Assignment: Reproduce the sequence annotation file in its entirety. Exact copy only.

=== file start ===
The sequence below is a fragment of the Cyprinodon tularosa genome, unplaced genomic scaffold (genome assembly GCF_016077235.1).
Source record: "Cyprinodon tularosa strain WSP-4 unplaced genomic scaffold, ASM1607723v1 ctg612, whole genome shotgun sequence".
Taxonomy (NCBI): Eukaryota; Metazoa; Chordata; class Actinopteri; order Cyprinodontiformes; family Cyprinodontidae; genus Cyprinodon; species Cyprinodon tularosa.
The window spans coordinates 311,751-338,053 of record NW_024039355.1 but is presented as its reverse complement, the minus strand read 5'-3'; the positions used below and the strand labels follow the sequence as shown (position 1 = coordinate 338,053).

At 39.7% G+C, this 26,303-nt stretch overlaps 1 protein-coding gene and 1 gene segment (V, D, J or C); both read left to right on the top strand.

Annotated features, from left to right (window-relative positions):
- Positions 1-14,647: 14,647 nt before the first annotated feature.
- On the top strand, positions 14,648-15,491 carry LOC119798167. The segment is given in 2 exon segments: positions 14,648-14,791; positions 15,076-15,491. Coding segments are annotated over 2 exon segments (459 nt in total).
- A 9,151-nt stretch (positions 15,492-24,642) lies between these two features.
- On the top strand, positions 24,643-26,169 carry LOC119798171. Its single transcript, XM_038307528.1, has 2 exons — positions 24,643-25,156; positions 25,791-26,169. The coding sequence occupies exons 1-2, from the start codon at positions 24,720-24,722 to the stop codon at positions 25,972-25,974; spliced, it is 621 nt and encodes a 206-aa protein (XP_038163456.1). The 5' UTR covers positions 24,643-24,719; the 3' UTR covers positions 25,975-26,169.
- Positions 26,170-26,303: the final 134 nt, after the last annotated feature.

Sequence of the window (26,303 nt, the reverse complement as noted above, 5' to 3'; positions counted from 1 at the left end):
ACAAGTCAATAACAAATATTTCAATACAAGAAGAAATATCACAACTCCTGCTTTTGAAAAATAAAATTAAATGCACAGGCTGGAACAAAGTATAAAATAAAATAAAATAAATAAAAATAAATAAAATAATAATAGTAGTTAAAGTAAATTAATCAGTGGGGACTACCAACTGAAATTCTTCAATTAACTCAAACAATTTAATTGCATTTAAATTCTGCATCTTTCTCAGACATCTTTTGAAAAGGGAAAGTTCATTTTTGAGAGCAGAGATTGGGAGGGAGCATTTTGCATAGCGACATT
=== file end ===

The sequence below is a fragment of the Cyprinodon tularosa genome, unplaced genomic scaffold (genome assembly GCF_016077235.1).
Source record: "Cyprinodon tularosa strain WSP-4 unplaced genomic scaffold, ASM1607723v1 ctg612, whole genome shotgun sequence".
Taxonomy (NCBI): Eukaryota; Metazoa; Chordata; class Actinopteri; order Cyprinodontiformes; family Cyprinodontidae; genus Cyprinodon; species Cyprinodon tularosa.
The window spans coordinates 311,751-338,053 of record NW_024039355.1 but is presented as its reverse complement, the minus strand read 5'-3'; the positions used below and the strand labels follow the sequence as shown (position 1 = coordinate 338,053).

At 39.7% G+C, this 26,303-nt stretch overlaps 1 protein-coding gene and 1 gene segment (V, D, J or C); both read left to right on the top strand.

Annotated features, from left to right (window-relative positions):
- Positions 1-14,647: 14,647 nt before the first annotated feature.
- On the top strand, positions 14,648-15,491 carry LOC119798167. The segment is given in 2 exon segments: positions 14,648-14,791; positions 15,076-15,491. Coding segments are annotated over 2 exon segments (459 nt in total).
- A 9,151-nt stretch (positions 15,492-24,642) lies between these two features.
- On the top strand, positions 24,643-26,169 carry LOC119798171. Its single transcript, XM_038307528.1, has 2 exons — positions 24,643-25,156; positions 25,791-26,169. The coding sequence occupies exons 1-2, from the start codon at positions 24,720-24,722 to the stop codon at positions 25,972-25,974; spliced, it is 621 nt and encodes a 206-aa protein (XP_038163456.1). The 5' UTR covers positions 24,643-24,719; the 3' UTR covers positions 25,975-26,169.
- Positions 26,170-26,303: the final 134 nt, after the last annotated feature.

Sequence of the window (26,303 nt, the reverse complement as noted above, 5' to 3'; positions counted from 1 at the left end):
ACAAGTCAATAACAAATATTTCAATACAAGAAGAAATATCACAACTCCTGCTTTTGAAAAATAAAATTAAATGCACAGGCTGGAACAAAGTATAAAATAAAATAAAATAAATAAAAATAAATAAAATAATAATAGTAGTTAAAGTAAATTAATCAGTGGGGACTACCAACTGAAATTCTTCAATTAACTCAAACAATTTAATTGCATTTAAATTCTGCATCTTTCTCAGACATCTTTTGAAAAGGGAAAGTTCATTTTTGAGAGCAGAGATTGGGAGGGAGCATTTTGCATAGCGACATT